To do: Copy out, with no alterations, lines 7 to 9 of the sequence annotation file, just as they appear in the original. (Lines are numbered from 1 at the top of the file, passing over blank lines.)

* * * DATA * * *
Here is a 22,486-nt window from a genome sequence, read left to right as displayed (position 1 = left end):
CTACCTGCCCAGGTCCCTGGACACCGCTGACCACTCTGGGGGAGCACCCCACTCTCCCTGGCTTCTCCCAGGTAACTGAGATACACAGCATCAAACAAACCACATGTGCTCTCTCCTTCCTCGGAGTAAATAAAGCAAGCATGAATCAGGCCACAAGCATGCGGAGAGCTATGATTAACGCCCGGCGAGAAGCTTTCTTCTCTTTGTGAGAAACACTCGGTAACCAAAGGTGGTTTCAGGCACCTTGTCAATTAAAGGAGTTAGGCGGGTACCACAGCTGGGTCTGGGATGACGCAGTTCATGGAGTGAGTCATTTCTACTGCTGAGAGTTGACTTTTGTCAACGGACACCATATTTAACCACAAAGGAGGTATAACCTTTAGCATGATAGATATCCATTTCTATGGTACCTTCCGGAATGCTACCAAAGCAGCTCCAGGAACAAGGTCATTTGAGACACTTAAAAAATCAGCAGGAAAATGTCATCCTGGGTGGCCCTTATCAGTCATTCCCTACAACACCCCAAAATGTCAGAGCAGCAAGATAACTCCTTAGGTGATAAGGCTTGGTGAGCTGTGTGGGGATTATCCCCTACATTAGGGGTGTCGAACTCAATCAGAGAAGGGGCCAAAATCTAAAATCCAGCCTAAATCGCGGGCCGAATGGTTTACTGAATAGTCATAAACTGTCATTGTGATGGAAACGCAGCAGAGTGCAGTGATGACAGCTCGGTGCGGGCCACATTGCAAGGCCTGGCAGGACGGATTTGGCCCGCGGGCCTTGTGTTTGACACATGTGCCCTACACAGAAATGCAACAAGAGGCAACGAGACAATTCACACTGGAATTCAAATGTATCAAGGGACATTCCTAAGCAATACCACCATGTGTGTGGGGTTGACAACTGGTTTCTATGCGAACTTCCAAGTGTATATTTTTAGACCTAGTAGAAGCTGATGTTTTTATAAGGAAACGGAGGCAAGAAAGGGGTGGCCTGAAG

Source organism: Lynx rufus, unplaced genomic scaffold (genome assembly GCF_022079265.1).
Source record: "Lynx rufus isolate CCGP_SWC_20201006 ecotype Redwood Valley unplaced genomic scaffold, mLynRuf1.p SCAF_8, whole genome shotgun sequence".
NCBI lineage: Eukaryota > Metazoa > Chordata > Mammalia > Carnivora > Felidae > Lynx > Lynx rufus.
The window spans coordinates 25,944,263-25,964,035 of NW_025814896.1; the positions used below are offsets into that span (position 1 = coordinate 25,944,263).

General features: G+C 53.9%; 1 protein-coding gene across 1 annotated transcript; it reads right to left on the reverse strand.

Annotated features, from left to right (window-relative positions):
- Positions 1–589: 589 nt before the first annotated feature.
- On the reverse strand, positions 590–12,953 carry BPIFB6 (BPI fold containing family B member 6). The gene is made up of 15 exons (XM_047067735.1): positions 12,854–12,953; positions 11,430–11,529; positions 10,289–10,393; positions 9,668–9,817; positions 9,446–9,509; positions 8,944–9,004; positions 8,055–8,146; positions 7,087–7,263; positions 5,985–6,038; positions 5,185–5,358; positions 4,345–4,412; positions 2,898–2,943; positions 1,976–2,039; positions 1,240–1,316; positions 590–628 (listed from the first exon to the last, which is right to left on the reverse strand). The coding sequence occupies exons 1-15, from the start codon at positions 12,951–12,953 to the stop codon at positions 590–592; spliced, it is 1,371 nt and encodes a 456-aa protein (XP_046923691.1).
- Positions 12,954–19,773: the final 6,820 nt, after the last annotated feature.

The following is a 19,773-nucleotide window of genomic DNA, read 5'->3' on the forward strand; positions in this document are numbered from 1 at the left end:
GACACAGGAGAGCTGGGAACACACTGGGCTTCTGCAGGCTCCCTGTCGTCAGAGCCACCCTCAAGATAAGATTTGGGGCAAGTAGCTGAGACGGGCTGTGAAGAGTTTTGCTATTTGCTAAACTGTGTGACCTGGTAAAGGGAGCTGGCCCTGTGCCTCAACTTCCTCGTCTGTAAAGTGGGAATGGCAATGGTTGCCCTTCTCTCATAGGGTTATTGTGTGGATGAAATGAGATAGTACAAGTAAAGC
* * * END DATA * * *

General features: G+C 53.9%; 1 protein-coding gene across 1 annotated transcript; it reads right to left on the reverse strand.

Annotated features, from left to right (window-relative positions):
- Positions 1–589: 589 nt before the first annotated feature.